New York City Leaders Urge City Residents to Report Domestic Abuse
New York City Leaders Urge City Residents to Report Domestic Abuse NYC & Company
Ads to be placed in "high risk" areas.
“Don’t Mind Your Own Business,” is the mantra of a new ad campaign asking New York City residents to take a stand against domestic abuse.
The campaign is being pushed by New York City Council Speaker Christine Quinn and Police Commissioner Ray Kelly. Ads written in English, Spanish and Russian will be placed on bus shelters, phone kiosks and newsstands throughout high-risk areas in the five boroughs. The campaign targets residents to report signs of possible abuse in their neighborhoods. Commissioner Kelly believes the responsibility of reporting domestic abuse lies in large part on the community.
Police Commissioner Kelly puts some of the onus of domestic abuse on the neighbors, “Silence is an accomplice of domestic violence.”
The campaign is part of an effort to combat growing instances of domestic violence and murder in the city. According to the Mayor’s Office to Combat Domestic Violence, family violence related deaths have been steadily increasing annually:
- 2009 – 63 deaths
- 2010 – 77 deaths
- 2011 – 92 deaths
The majority of these cases had no known prior police contact and no current order of protection. The NYPD response to domestic violence incidents have been increasing as well:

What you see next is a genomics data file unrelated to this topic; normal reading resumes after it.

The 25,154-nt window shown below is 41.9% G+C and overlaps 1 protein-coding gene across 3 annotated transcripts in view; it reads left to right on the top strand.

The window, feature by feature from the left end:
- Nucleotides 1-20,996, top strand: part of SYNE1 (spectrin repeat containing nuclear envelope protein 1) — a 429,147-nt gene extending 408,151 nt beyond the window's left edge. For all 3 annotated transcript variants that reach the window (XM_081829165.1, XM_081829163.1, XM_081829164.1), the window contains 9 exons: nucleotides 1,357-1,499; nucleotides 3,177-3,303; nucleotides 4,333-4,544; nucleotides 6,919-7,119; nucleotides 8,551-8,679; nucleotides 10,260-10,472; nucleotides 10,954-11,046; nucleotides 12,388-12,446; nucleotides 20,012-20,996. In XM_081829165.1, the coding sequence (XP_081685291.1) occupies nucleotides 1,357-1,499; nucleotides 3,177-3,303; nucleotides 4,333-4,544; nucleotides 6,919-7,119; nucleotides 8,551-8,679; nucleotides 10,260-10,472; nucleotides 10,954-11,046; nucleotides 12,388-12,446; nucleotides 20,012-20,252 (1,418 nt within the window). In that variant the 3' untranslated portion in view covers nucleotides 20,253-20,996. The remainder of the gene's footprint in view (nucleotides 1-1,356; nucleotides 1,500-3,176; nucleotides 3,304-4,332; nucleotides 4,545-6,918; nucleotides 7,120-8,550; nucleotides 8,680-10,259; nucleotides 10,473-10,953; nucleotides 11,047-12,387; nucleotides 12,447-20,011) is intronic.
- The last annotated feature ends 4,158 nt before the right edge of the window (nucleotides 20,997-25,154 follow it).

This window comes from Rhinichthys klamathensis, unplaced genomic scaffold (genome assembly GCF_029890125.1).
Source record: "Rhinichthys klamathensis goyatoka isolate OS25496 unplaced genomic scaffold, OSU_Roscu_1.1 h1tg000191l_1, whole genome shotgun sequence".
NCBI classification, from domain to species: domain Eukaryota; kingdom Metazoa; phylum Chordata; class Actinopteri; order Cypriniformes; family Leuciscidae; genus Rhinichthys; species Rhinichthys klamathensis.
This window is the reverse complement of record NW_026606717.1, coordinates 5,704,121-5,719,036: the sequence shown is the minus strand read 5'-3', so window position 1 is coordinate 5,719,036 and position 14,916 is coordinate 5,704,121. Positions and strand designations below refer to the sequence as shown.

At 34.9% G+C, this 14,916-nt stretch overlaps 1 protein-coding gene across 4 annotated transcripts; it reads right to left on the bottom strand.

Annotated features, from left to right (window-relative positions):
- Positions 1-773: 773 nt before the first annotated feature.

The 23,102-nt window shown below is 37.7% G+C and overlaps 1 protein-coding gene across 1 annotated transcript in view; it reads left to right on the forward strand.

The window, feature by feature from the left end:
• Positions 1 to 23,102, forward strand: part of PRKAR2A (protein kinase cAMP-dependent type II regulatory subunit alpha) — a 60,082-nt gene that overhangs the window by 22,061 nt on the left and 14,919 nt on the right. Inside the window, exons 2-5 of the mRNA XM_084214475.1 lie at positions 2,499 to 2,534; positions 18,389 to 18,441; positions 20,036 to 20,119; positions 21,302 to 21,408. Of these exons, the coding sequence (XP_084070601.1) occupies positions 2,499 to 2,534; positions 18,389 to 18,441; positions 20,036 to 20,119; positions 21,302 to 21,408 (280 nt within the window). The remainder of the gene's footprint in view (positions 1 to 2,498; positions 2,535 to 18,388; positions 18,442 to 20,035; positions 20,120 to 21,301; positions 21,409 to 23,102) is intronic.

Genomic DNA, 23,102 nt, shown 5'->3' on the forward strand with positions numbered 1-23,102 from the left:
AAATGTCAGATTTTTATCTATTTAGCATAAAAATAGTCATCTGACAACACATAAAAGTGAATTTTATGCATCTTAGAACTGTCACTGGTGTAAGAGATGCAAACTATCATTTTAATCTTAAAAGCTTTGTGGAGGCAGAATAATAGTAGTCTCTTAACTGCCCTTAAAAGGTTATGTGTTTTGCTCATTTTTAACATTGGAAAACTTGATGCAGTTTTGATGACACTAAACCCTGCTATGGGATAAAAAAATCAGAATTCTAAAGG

- 2008 – 234,988 (more than 600/day)
- 2009 – 250,349 (more than 650/day)
- 2010 – 249,440 (more than 680/day)
- 2011 – 257,813 (more than 700/day)
The Commissioner of the Mayor’s Office to Combat Domestic Violence Yolanda Jimenez said it is important the campaign targets the neighbors of abuse victims.
“There have been homicides that have taken place where we later read that a neighbor heard someone crying out, and was hesitant to call the police,” Jimenez said, “They felt maybe they shouldn't get involved.”
In many cases abuse victims are too scared to contact the police. According to Jimenez, only about 23% of people murdered by their spouse have reported an instance of domestic abuse. Jimenez believes there are many factors that prevent someone from reporting domestic abuse such as fear of losing financial support or just not wanting to be responsible for an arrest.
“Domestic violence is very complicated. It's not like reporting a crime on a stranger,” Jimenez said, “You're going to be calling the authorities on someone that is the father of your children, someone that you lived with, someone that you married.”